Coming out of lockdown- look at me now!

9 mins read

Trigger warning: Discussions of body image and weight.

There was a lot of free time to fill up in lockdown. The perfect time to experiment with your appearance- dye your hair, transform your style, stop shaving! Who cares if it goes wrong? Nobody could see you. Until now.

While only 14% of adults reported feeling ‘better’ about their appearance since the beginning of the pandemic (House of Commons), Brig had the opportunity to interview some people who are stepping out of lockdown with new-found confidence.

Katherine Atkinson, a Stirling student, gained self-confidence by exploring her fashion sense.

Katherine before lockdown and now

Katherine: “My appearance now is different from the beginning of the pandemic, because the clothes I wear and the way I style myself makes me more happy, confident and allows me to feel like me.

“My style has become more personalised and expressive to me. Additionally, I don’t wear makeup everyday because I don’t feel I need it anymore and I have fallen in love with my face naturally.”

Do you feel you have a better or worse relationship with your appearance since the beginning of the pandemic?

“My body has changed naturally as I started eating better but I didn’t set out with the goal of weight loss. It was self care in a way. I wanted to express myself through my clothes regardless of my size and because I am doing that now, I almost couldn’t care about my weight or the way I look now because I am me inside and out.

“Stop caring. I used to care what other people thought of the way I looked far too much. It was almost as if I was dressing for them and not for me.”

It’s challenging to feel confident in a body you’ve known your entire life, but even harder to accept a new one that doesn’t yet feel like your own.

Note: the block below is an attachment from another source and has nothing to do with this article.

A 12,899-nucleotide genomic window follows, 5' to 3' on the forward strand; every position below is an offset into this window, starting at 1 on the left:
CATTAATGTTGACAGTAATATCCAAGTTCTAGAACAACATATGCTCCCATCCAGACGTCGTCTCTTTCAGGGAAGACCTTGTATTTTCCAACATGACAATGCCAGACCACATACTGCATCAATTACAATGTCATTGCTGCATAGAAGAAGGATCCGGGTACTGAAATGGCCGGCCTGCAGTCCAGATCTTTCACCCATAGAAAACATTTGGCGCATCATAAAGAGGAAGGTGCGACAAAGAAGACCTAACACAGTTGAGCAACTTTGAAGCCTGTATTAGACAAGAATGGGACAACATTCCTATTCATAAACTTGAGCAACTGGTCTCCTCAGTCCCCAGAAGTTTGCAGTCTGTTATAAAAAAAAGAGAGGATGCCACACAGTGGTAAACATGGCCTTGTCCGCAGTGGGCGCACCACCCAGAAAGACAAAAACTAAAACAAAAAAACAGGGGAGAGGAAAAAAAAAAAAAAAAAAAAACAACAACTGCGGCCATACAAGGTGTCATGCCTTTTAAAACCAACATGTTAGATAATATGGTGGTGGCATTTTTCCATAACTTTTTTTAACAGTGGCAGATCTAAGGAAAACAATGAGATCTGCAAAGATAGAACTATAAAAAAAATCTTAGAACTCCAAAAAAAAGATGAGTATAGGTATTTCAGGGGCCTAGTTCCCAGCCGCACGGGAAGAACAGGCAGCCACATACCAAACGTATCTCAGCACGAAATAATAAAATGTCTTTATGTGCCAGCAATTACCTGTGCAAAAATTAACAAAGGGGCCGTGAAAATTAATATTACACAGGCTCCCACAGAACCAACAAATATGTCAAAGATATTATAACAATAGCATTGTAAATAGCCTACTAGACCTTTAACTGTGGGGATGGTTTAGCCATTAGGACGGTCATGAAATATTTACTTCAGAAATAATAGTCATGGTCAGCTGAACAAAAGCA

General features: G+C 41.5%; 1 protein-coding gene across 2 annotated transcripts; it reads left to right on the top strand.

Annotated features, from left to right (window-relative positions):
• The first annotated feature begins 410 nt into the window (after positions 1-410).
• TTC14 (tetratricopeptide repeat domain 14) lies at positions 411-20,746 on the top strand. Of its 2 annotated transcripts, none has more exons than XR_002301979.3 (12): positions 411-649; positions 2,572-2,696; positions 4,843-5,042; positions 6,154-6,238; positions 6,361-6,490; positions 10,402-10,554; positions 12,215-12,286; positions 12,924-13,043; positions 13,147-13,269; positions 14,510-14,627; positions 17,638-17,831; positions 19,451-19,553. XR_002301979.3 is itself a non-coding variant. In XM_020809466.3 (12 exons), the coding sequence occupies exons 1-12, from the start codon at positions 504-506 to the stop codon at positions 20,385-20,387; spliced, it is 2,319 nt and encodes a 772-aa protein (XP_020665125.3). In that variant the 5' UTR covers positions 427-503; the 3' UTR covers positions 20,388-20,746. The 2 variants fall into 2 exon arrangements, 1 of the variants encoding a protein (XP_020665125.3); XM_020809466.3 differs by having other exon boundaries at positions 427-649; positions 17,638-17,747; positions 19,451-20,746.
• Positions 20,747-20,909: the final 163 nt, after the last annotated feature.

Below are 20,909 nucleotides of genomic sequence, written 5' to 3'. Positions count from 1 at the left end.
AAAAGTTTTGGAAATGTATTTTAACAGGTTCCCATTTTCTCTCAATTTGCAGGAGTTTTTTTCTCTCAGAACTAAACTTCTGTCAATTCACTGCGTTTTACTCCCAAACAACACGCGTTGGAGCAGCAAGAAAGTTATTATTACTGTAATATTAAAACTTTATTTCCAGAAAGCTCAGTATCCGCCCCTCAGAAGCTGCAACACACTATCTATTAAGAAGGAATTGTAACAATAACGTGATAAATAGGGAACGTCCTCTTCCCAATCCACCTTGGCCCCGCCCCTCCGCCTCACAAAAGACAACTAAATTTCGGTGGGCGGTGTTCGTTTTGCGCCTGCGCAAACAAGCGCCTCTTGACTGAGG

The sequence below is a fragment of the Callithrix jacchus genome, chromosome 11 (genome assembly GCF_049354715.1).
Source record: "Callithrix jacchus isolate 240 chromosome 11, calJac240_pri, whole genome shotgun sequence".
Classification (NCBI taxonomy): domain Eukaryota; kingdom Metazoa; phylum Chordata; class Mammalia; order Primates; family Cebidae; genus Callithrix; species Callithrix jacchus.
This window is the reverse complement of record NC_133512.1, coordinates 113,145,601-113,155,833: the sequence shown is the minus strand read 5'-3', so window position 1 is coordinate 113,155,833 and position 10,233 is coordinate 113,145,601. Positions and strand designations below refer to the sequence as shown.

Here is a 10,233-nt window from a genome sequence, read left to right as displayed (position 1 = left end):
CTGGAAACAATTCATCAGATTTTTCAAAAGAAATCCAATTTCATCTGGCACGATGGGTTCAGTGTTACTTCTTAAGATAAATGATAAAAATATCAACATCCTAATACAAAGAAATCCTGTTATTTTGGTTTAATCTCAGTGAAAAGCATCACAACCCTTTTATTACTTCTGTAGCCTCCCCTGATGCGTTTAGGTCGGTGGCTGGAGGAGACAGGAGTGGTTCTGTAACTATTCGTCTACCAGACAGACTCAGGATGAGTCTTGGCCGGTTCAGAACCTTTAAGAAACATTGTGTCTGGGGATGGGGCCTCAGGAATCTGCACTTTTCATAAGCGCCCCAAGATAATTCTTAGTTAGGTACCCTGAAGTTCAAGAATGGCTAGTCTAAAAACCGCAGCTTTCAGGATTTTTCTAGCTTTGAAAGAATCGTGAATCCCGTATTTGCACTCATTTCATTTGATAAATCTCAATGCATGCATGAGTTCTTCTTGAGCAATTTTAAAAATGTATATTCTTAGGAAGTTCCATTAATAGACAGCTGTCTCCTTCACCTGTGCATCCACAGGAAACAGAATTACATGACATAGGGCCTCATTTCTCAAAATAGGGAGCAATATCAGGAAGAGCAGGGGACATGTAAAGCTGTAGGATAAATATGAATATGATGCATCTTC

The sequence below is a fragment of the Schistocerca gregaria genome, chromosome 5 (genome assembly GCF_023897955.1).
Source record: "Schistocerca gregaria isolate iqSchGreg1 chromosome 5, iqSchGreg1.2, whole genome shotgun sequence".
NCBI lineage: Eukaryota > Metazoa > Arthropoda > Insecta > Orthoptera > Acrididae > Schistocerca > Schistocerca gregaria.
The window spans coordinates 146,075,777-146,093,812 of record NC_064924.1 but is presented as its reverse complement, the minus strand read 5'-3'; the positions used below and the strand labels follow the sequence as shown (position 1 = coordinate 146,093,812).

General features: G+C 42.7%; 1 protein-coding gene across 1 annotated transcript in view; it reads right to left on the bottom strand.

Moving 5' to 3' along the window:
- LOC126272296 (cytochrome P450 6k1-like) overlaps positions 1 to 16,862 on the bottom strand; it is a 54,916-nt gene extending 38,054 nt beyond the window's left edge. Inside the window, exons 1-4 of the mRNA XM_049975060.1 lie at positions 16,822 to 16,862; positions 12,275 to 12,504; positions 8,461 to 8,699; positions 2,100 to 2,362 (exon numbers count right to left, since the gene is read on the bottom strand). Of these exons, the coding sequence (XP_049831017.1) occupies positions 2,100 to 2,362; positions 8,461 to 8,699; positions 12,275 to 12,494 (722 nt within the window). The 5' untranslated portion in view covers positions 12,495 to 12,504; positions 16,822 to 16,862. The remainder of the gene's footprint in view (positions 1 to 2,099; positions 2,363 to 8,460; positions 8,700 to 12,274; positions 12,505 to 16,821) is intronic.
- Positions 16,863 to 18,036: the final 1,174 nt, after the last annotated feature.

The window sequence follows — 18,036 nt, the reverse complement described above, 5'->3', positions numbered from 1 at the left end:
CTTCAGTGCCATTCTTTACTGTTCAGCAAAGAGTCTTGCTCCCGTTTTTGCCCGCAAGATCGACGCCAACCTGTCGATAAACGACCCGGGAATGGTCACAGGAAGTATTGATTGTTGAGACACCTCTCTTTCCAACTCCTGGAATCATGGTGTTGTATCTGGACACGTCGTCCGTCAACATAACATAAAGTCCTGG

Elsewhere, in India, Aditya Tiwari opened up about his revelation of self-love during the pandemic.

Portrait of Aditya by Purvika Chuckal

Aditya is a queer activist and poet who has struggled in conveying his identity while growing up as the only openly queer person in a small town, an experience he described as “both liberating and daunting”.

Having gained weight in lockdown, Aditya was confronted with a setback to his growing confidence.

How has your relationship with your appearance changed since the beginning of the pandemic?

Aditya: “Before the pandemic I was very flamboyant and expressive as a queer person. I used to wear a lot of makeup and feminine clothes. I was very androgynous. I was skinny, and most importantly I was active. Now, I’m witnessing the repercussions because I didn’t take care of myself during the lockdown.

“My way of dressing up has changed a lot now that we have to wear a mask. Sometimes I enjoy looking like a boy now and I prefer not to wear make-up, whereas before I was more comfortable looking androgynous.

“I didn’t need makeup, I had good skin but I wore it as self-expression. I wasn’t hiding nightmares with concealer, I was doing it because I loved it. I would look in the mirror and feel powerful. Now, I’ve realised I don’t need makeup to be powerful.”